Disaster Strikes the Sourdough Challah!

DSC08281I bet my sister the amazing smart professional artisan sourdough baker never EVER ever has to deal with the sound of fifty screaming kids in the background while she bakes…

It wasn’t REALLY fifty kids, you understand:  just the SOUND of fifty kids, coming from my FOUR kids.  I think, actually, only THREE of them were home at the time.  It doesn’t really matter except to say:  it was a lot of noise.

And so as I threw together the challah (recipe here), I set the bowl on the scale and tossed in ingredients willy-nilly, here and there, glancing at the open recipe book which lay under a layer of crud and homeschool detritus on the table.

BUSY MAMA’S TIP FOR SUCCESS:  Clear the WHOLE table first, even if you think you’re only going to need half!

I was rushing a bit as I threw stuff in because my wonderful scale does have this way of turning off if it’s inactive for too long.  So you have to keep the ingredients coming, or at least, finish up one ingredient before it shuts down.  (cuz then you can let it turn off and it zeroes when it comes back on - just like taring it would do)

So I tossed in the water, oil, eggs, sugar, salt, and mixed them up with the lovely risen starter.  Such a lovely, nice, swishy mixture.  Then I dumped in all the flour… and ended up with SOUP.  Creamy, sloshy soup.  Huh?

This wasn’t even a situation where I could add another half-cup of flour or so to make it into a kneadable dough.  It was utterly and completely SOUP.  Bread soup.

I checked the flour quantity again on the scale;  exactly right, 400 grams.  Why did that number sound so familiar???

Oh, bloody hell.  That was exactly the amount of water I had added a few minutes earlier.

Scanning upwards in the recipe, I saw that the actual quantity of water I was supposed to have added was 60 grams… not 400.  I had added almost seven times more water than the recipe needed.  :-o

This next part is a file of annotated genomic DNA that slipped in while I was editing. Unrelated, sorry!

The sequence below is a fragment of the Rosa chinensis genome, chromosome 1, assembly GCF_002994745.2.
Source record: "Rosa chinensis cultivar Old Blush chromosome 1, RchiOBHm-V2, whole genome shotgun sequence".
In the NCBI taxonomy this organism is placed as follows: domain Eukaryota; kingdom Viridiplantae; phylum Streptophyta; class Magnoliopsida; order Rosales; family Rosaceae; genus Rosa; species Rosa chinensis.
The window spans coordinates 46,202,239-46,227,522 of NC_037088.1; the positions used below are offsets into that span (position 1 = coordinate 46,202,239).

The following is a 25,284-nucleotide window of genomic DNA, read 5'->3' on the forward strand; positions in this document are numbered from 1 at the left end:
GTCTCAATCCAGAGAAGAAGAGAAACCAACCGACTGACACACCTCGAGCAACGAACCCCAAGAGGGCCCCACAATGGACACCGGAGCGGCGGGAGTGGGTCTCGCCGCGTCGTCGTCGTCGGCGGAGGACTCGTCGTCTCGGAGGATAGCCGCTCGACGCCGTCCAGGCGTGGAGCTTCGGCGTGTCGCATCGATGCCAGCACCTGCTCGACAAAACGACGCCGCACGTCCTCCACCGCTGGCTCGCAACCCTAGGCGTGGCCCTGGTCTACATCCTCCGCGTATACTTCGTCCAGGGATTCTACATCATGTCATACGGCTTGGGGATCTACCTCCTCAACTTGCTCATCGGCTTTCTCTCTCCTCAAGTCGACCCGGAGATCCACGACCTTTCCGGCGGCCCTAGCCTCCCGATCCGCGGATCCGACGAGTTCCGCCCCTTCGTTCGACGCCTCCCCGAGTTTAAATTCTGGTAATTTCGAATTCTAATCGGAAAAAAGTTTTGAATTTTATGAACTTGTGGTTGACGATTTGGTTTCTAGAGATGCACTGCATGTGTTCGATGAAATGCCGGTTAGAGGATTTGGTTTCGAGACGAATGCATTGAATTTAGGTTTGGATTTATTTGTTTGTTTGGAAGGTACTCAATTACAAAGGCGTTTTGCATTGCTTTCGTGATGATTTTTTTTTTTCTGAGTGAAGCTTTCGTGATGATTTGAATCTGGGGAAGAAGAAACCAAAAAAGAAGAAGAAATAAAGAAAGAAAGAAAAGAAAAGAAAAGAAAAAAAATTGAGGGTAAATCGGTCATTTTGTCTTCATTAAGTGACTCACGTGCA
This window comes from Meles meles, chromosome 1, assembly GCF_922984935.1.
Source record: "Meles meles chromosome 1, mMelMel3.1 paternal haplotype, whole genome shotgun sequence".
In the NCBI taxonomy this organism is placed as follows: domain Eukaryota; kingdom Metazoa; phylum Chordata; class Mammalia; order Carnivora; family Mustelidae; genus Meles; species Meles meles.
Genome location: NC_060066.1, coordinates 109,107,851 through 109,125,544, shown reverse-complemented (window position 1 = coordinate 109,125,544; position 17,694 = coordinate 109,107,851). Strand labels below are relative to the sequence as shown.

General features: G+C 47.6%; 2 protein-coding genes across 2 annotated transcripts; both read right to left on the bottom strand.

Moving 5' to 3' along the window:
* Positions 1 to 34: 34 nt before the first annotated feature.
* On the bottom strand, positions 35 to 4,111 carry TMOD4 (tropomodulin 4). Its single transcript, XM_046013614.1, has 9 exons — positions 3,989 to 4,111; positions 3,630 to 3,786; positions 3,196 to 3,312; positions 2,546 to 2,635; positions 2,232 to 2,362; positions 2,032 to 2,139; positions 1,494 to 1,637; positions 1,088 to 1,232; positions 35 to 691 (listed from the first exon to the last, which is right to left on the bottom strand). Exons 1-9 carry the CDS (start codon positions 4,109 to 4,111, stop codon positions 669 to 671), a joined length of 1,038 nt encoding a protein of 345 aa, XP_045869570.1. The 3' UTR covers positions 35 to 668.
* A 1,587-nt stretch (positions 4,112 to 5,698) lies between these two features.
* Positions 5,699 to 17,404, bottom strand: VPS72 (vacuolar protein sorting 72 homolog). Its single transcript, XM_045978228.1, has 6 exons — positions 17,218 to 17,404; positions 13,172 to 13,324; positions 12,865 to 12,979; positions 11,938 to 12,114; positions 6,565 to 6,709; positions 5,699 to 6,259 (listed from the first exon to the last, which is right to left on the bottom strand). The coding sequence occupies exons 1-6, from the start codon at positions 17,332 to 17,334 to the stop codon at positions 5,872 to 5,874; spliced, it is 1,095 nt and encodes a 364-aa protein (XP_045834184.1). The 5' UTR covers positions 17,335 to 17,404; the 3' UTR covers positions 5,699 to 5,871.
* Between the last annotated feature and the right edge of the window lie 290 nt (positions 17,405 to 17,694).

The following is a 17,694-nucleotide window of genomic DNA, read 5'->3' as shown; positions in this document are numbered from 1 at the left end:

Which would have meant, if I wanted to salvage the dough, adding a bunch more eggs, sugar, salt, starter… not to mention 2400 more grams of bread flour.  I barely had another 400 in the bag.

Oh, and did I mention I used up almost all the starter in the first batch?

LUCKILY… (well, we’ll see), I have been reluctant to throw away the excess starter as I revived it this week, so I had a bunch sitting chilling in the fridge.

So I did the only thing possible, short of buying a Lenchner challah:  I started over.

Just before adding the flour, for the second time, I looked down at the swirly mess in the bowl and asked myself out loud:  “Did I put the oil in yet?”

Of course, I didn’t remember.  No clue.  There were dots of oil on top of the mixture, but that could have been from the previous batch.  And I had stirred it really well, so there wasn’t a single large pocket of oil, but that didn’t mean it wasn’t in there already; the yellow from the eggs made everything look yellowish and oily.

Sigh… LUCKILY (well, we’ll see), the recipe only calls for 1/4 cup of oil, which is less than many others (kind of).  So I dumped in (another?) 1/4 cup of oil.

I think that was the wrong move, because the dough was quite moist, but at least it WAS dough, not soup.  I dumped it out and added another cup of flour during kneading to achieve the “clay” consistency Glezer calls for.

It’s resting now.  I’m giving it longer than the recipe’s 2 hours of bulk fermentation because the starter was cold when I added it, so I’ll probably form the challahs in an hour or so, and then stash them overnight in the fridge.

(at which point, they may fall apart due to sourdough overproofing… or something, but what else is new?)

I may really, really regret doing it this way, but for now, the dough is holding together and looking good.


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